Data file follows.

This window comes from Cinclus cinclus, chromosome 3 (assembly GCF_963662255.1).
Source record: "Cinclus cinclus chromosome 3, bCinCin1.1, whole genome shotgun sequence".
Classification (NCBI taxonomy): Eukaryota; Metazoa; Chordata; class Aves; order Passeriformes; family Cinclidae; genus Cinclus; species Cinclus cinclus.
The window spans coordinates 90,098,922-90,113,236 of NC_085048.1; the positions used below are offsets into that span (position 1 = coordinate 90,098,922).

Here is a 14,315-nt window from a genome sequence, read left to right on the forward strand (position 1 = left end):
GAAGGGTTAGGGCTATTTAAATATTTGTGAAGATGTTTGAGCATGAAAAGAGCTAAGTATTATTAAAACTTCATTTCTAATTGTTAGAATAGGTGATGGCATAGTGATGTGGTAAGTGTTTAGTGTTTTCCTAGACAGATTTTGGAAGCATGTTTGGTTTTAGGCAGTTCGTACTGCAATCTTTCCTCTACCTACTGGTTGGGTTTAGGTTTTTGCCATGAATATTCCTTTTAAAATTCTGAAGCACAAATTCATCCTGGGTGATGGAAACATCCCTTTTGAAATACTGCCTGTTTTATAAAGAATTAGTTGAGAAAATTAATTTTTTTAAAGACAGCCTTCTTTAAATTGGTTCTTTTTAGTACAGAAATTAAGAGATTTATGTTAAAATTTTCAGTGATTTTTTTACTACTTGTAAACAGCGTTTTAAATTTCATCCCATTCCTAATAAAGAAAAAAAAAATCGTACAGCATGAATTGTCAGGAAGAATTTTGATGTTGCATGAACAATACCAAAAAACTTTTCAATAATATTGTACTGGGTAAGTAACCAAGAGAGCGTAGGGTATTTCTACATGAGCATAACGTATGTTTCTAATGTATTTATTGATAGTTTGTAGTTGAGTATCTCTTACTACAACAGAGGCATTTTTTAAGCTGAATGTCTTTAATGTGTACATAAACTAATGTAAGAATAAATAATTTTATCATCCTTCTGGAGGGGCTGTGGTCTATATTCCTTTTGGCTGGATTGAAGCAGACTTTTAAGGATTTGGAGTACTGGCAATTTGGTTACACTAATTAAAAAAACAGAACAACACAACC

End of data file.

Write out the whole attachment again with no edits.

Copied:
This window comes from Cinclus cinclus, chromosome 3 (assembly GCF_963662255.1).
Source record: "Cinclus cinclus chromosome 3, bCinCin1.1, whole genome shotgun sequence".
Classification (NCBI taxonomy): Eukaryota; Metazoa; Chordata; class Aves; order Passeriformes; family Cinclidae; genus Cinclus; species Cinclus cinclus.
The window spans coordinates 90,098,922-90,113,236 of NC_085048.1; the positions used below are offsets into that span (position 1 = coordinate 90,098,922).

Here is a 14,315-nt window from a genome sequence, read left to right on the forward strand (position 1 = left end):
GAAGGGTTAGGGCTATTTAAATATTTGTGAAGATGTTTGAGCATGAAAAGAGCTAAGTATTATTAAAACTTCATTTCTAATTGTTAGAATAGGTGATGGCATAGTGATGTGGTAAGTGTTTAGTGTTTTCCTAGACAGATTTTGGAAGCATGTTTGGTTTTAGGCAGTTCGTACTGCAATCTTTCCTCTACCTACTGGTTGGGTTTAGGTTTTTGCCATGAATATTCCTTTTAAAATTCTGAAGCACAAATTCATCCTGGGTGATGGAAACATCCCTTTTGAAATACTGCCTGTTTTATAAAGAATTAGTTGAGAAAATTAATTTTTTTAAAGACAGCCTTCTTTAAATTGGTTCTTTTTAGTACAGAAATTAAGAGATTTATGTTAAAATTTTCAGTGATTTTTTTACTACTTGTAAACAGCGTTTTAAATTTCATCCCATTCCTAATAAAGAAAAAAAAAATCGTACAGCATGAATTGTCAGGAAGAATTTTGATGTTGCATGAACAATACCAAAAAACTTTTCAATAATATTGTACTGGGTAAGTAACCAAGAGAGCGTAGGGTATTTCTACATGAGCATAACGTATGTTTCTAATGTATTTATTGATAGTTTGTAGTTGAGTATCTCTTACTACAACAGAGGCATTTTTTAAGCTGAATGTCTTTAATGTGTACATAAACTAATGTAAGAATAAATAATTTTATCATCCTTCTGGAGGGGCTGTGGTCTATATTCCTTTTGGCTGGATTGAAGCAGACTTTTAAGGATTTGGAGTACTGGCAATTTGGTTACACTAATTAAAAAAACAGAACAACACAACC